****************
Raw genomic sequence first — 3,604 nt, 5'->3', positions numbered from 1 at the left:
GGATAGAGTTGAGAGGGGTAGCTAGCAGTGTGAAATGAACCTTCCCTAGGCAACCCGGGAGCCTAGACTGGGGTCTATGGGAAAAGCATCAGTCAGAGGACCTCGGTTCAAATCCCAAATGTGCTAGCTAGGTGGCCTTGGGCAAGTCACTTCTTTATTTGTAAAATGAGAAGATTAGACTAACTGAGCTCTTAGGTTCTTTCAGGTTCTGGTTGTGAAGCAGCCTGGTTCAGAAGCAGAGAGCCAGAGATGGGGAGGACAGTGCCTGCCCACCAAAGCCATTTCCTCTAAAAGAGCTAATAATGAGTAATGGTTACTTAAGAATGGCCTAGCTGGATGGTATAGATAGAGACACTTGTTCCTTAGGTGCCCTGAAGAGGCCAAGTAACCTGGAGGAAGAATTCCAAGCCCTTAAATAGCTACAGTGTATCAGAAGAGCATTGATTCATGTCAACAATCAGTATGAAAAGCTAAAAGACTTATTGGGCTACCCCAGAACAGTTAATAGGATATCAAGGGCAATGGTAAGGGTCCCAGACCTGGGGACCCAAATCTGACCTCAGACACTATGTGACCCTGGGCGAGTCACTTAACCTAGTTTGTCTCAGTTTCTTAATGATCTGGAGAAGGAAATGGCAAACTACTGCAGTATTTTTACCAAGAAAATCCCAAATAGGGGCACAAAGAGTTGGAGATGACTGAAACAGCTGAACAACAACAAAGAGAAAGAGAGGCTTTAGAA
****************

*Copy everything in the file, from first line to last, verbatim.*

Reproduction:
Raw genomic sequence first — 3,604 nt, 5'->3', positions numbered from 1 at the left:
GGATAGAGTTGAGAGGGGTAGCTAGCAGTGTGAAATGAACCTTCCCTAGGCAACCCGGGAGCCTAGACTGGGGTCTATGGGAAAAGCATCAGTCAGAGGACCTCGGTTCAAATCCCAAATGTGCTAGCTAGGTGGCCTTGGGCAAGTCACTTCTTTATTTGTAAAATGAGAAGATTAGACTAACTGAGCTCTTAGGTTCTTTCAGGTTCTGGTTGTGAAGCAGCCTGGTTCAGAAGCAGAGAGCCAGAGATGGGGAGGACAGTGCCTGCCCACCAAAGCCATTTCCTCTAAAAGAGCTAATAATGAGTAATGGTTACTTAAGAATGGCCTAGCTGGATGGTATAGATAGAGACACTTGTTCCTTAGGTGCCCTGAAGAGGCCAAGTAACCTGGAGGAAGAATTCCAAGCCCTTAAATAGCTACAGTGTATCAGAAGAGCATTGATTCATGTCAACAATCAGTATGAAAAGCTAAAAGACTTATTGGGCTACCCCAGAACAGTTAATAGGATATCAAGGGCAATGGTAAGGGTCCCAGACCTGGGGACCCAAATCTGACCTCAGACACTATGTGACCCTGGGCGAGTCACTTAACCTAGTTTGTCTCAGTTTCTTAATGATCTGGAGAAGGAAATGGCAAACTACTGCAGTATTTTTACCAAGAAAATCCCAAATAGGGGCACAAAGAGTTGGAGATGACTGAAACAGCTGAACAACAACAAAGAGAAAGAGAGGCTTTAGAA